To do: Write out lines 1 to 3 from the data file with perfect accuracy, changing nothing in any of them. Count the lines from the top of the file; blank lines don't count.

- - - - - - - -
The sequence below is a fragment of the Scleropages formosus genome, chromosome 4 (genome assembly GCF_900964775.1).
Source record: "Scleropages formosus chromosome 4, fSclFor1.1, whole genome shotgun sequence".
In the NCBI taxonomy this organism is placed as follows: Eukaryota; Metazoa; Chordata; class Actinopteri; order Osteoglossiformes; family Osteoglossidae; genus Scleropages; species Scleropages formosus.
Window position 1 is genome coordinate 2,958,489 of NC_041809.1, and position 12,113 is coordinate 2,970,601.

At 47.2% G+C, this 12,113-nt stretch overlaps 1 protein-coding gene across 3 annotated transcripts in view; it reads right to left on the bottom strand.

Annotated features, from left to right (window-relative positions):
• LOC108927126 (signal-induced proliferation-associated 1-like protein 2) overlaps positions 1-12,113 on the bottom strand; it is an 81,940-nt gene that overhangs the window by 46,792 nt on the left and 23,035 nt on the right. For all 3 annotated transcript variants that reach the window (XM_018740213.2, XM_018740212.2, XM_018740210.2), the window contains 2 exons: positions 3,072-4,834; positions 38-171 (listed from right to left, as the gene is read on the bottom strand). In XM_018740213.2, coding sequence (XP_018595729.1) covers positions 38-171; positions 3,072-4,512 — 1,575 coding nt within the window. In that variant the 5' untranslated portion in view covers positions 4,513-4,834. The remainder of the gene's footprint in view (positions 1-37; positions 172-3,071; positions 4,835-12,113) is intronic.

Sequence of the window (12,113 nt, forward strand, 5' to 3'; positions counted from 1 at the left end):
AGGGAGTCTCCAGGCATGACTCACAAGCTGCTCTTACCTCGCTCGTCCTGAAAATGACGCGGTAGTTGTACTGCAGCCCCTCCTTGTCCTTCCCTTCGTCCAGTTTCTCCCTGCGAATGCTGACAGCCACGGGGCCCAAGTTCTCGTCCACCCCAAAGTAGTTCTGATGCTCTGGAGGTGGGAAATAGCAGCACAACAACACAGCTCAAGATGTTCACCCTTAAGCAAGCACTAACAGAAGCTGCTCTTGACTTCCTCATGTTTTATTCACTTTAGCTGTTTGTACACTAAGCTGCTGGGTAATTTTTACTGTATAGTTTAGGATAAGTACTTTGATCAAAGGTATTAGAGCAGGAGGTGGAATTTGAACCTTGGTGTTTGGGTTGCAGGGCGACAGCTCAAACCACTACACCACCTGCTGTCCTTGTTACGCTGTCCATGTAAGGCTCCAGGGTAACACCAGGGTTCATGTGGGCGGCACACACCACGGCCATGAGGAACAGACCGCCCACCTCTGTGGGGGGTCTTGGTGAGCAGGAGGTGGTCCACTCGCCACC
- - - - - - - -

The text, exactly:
The sequence below is a fragment of the Scleropages formosus genome, chromosome 4 (genome assembly GCF_900964775.1).
Source record: "Scleropages formosus chromosome 4, fSclFor1.1, whole genome shotgun sequence".
In the NCBI taxonomy this organism is placed as follows: Eukaryota; Metazoa; Chordata; class Actinopteri; order Osteoglossiformes; family Osteoglossidae; genus Scleropages; species Scleropages formosus.